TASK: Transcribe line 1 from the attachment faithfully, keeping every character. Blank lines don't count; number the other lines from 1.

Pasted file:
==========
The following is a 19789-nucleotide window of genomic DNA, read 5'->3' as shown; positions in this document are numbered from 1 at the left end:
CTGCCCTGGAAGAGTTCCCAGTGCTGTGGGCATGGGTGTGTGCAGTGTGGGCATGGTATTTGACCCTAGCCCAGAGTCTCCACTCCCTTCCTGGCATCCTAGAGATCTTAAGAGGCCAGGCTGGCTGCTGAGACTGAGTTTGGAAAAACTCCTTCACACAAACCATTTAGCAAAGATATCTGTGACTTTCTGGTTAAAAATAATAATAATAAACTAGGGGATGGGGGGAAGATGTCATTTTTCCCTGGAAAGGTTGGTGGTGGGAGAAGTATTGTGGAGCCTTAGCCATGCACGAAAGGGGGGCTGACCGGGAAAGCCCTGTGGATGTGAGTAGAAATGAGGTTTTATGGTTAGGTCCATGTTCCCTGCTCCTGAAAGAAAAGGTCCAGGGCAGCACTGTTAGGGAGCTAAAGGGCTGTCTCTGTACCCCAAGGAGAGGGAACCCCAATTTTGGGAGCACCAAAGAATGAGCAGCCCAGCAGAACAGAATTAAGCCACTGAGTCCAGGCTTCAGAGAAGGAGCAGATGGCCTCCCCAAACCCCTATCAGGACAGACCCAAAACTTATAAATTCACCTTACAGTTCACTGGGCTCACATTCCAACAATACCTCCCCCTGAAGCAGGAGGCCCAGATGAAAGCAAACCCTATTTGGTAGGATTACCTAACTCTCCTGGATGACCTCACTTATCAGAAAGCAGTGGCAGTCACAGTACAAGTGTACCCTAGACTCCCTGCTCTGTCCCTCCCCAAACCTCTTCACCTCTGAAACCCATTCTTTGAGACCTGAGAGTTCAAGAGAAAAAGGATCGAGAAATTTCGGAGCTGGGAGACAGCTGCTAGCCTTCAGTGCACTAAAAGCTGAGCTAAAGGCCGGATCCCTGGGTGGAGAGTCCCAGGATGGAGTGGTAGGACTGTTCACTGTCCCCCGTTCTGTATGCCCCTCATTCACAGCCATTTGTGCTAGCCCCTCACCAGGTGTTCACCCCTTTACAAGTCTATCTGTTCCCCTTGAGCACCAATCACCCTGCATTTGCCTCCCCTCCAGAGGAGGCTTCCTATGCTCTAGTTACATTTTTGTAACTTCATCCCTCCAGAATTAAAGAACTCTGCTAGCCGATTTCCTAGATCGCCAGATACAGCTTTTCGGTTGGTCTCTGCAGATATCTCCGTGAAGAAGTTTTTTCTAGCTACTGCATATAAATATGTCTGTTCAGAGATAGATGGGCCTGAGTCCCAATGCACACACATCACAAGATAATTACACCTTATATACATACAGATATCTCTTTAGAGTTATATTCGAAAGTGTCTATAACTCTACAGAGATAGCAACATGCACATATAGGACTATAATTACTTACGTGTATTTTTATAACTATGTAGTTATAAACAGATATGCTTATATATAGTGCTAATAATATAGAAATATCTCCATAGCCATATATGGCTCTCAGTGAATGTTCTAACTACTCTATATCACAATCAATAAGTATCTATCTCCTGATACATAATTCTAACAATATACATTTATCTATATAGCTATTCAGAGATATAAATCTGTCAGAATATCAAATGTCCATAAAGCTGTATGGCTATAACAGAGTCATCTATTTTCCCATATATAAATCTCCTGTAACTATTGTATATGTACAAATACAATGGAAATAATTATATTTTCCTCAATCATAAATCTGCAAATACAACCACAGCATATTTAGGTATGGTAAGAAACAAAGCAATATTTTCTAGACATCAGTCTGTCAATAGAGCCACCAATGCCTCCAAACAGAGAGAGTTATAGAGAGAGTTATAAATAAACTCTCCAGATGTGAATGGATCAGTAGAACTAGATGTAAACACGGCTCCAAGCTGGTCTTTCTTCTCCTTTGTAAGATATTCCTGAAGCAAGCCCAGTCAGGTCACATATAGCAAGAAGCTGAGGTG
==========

The following is a 19789-nucleotide window of genomic DNA, read 5'->3' as shown; positions in this document are numbered from 1 at the left end: